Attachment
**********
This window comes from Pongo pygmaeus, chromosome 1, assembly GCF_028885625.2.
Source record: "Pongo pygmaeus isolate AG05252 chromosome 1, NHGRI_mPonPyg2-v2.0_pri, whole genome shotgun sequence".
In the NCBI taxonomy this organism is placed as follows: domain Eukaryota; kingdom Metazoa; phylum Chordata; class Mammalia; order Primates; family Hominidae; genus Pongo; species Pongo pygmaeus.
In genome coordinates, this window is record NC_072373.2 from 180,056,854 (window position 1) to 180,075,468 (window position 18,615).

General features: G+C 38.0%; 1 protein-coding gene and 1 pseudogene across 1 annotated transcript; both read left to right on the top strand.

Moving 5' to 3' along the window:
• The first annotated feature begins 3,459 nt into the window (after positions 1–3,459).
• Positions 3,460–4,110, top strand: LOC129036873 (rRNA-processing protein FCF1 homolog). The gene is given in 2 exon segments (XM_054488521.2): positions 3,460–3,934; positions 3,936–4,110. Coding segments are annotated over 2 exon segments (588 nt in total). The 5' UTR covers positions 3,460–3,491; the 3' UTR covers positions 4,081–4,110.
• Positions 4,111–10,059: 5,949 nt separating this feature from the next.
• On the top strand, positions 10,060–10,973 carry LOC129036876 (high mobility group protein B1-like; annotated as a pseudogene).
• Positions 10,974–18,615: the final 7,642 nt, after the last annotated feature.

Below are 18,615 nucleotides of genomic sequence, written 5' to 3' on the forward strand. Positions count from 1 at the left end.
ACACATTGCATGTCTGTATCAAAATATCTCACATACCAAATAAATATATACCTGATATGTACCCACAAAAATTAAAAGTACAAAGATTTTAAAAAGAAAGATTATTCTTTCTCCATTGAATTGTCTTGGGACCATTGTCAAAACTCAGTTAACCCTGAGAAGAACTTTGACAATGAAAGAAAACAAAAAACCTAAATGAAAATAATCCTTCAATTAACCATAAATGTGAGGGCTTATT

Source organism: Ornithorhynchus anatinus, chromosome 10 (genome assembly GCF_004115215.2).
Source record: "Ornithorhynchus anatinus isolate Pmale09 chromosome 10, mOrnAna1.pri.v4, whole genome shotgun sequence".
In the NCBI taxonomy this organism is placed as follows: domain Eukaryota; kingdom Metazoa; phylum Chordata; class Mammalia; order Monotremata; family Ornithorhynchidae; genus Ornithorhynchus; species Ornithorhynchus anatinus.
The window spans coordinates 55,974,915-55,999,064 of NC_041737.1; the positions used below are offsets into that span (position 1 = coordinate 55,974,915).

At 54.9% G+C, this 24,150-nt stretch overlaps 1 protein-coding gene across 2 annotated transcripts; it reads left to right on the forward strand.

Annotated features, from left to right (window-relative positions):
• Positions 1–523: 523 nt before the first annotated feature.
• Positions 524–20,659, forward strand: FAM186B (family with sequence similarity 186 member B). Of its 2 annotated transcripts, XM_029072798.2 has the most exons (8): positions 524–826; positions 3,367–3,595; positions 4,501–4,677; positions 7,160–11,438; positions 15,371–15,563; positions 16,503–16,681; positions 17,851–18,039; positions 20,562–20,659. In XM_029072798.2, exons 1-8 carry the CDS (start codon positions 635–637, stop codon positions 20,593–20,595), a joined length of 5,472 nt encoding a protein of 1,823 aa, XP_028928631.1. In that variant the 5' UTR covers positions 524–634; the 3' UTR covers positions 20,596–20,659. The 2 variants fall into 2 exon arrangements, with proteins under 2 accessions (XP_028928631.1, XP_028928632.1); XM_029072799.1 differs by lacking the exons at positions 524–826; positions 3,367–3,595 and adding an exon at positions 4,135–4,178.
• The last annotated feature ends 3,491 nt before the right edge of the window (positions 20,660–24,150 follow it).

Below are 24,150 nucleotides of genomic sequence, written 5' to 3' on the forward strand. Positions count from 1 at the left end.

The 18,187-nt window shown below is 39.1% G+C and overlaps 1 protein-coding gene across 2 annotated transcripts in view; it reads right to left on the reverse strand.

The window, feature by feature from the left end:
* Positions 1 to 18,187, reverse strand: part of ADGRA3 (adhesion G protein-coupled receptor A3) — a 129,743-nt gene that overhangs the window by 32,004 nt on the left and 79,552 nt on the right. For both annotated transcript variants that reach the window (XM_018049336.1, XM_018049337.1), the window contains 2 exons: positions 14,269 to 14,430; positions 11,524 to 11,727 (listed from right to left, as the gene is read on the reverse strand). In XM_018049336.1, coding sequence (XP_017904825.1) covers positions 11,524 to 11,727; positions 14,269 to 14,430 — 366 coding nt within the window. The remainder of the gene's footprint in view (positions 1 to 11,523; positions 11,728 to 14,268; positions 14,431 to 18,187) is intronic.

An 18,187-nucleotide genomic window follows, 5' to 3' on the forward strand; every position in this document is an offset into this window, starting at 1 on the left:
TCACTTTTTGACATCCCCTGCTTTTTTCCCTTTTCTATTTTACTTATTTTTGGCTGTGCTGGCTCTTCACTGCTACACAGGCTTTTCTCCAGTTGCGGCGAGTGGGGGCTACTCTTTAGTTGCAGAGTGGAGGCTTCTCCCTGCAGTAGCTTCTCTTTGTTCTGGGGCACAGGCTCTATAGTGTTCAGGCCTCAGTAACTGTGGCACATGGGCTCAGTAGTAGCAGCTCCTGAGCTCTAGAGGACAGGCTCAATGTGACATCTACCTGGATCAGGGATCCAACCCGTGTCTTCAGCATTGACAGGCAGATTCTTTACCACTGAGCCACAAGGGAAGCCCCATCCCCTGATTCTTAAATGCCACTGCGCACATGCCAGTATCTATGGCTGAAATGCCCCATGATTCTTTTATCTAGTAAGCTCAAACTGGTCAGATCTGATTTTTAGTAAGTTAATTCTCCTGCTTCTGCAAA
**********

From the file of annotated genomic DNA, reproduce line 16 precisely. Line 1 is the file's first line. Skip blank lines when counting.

In the NCBI taxonomy this organism is placed as follows: domain Eukaryota; kingdom Metazoa; phylum Chordata; class Mammalia; order Monotremata; family Ornithorhynchidae; genus Ornithorhynchus; species Ornithorhynchus anatinus.